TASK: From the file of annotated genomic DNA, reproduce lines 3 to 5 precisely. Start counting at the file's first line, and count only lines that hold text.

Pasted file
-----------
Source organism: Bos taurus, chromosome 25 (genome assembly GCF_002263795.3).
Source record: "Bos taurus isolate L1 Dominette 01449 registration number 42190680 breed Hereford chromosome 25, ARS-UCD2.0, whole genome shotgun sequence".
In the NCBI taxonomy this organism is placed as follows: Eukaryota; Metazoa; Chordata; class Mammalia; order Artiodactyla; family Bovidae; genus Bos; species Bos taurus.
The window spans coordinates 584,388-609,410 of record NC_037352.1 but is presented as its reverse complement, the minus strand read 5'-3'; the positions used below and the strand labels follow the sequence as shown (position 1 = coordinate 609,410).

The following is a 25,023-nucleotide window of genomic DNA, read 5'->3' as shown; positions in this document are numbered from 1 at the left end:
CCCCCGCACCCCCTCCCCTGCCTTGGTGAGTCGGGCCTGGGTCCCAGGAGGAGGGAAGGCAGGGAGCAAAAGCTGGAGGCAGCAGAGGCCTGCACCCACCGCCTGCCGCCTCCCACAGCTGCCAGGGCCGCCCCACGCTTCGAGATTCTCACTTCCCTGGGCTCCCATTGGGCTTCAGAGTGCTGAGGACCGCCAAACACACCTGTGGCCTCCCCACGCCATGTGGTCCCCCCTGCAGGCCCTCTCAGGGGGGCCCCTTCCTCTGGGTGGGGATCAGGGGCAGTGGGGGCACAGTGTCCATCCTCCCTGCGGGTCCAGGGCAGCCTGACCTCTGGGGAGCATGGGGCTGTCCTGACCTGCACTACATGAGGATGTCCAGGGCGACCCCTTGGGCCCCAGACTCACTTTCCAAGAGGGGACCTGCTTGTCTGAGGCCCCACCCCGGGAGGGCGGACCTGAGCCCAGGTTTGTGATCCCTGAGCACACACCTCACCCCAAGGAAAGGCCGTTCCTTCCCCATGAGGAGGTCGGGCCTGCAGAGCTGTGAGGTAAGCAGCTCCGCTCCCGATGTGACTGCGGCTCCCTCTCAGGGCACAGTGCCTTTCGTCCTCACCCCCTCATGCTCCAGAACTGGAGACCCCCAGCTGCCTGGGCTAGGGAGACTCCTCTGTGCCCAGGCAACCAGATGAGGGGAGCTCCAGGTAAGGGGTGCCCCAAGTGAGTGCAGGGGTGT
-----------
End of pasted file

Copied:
In the NCBI taxonomy this organism is placed as follows: Eukaryota; Metazoa; Chordata; class Mammalia; order Artiodactyla; family Bovidae; genus Bos; species Bos taurus.
The window spans coordinates 584,388-609,410 of record NC_037352.1 but is presented as its reverse complement, the minus strand read 5'-3'; the positions used below and the strand labels follow the sequence as shown (position 1 = coordinate 609,410).

The following is a 25,023-nucleotide window of genomic DNA, read 5'->3' as shown; positions in this document are numbered from 1 at the left end: